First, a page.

History of Gloucester firefighters

Origin of the Gloucester Fire Department

Gloucester was first established as a settlement in 1623, three years after the Pilgrims landed in Plymouth. The city of Gloucester was incorporated in 1642; it then included Sandy Bay, now the city of Rockport. Gloucester was named for Gloucester, England, where many of the settlers came from that year.

The origins of the Gloucester Fire Department began with fire companies, men who banded together for mutual protection. Already in 1789, when the population of Cape Ann was about 5000, there was a Masonic Fire Society. The main purpose of these clubs was to fight fires, but they also had rules, orders, and slogans and met as a social group.

Early firefighting methods

Each man was given two fire buckets. These buckets were made of heavy leather and contained about two gallons of water. When the fire alarm was sounded, either by three shots or by forcing open the church door and ringing the bell, the men gathered near the firehouse where the engine (or “hand bath” as it was called in those days) was kept. This large bathtub was on a platform mounted on wheels and was pulled by people using ropes to the scene of the fire.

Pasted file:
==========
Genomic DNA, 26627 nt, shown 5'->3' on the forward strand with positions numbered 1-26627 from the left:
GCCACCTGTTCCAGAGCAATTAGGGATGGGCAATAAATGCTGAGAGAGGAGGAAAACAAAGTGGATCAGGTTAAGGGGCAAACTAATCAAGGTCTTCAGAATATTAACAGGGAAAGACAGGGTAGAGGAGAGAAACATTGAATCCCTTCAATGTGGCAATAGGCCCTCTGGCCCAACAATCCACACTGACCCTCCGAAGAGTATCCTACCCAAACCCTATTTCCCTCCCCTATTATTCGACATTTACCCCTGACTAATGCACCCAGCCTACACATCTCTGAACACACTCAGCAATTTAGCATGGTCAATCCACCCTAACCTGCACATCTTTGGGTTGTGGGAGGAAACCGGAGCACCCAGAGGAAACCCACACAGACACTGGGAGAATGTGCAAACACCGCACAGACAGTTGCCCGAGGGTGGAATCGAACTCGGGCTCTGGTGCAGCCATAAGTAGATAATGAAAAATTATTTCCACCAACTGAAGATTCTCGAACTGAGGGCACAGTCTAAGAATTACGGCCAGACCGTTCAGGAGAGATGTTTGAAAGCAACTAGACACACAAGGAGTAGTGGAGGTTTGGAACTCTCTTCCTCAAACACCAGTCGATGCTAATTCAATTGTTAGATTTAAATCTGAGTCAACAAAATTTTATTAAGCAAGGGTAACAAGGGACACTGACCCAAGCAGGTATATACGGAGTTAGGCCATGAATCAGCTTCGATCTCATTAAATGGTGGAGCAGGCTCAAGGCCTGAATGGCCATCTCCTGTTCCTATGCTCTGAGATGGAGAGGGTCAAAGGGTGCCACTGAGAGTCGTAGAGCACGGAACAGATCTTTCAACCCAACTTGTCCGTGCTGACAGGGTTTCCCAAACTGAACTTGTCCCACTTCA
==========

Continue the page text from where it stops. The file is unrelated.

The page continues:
Upon arriving at the burning building, men with their buckets formed a long line from the nearest cistern or well and passed the filled buckets down the line to empty them into the tub. There, men would manually pump water from the vat onto the fire. The women passed the empty buckets back. All this work was done without pay. Each member of the fire company had his name on his buckets, and after the fire was out and everyone had returned to the firehouse, the men were able to identify and claim their own buckets.Leather fire bucket

The first engines were on Middle Street near the Sawyer Free Library and on Center Street. No records were kept of early fires, but because the laws were very strict, people were careful not to do anything that could harm the fire. All the first fire engines had names: Volant, Cataract, and Extinguisher.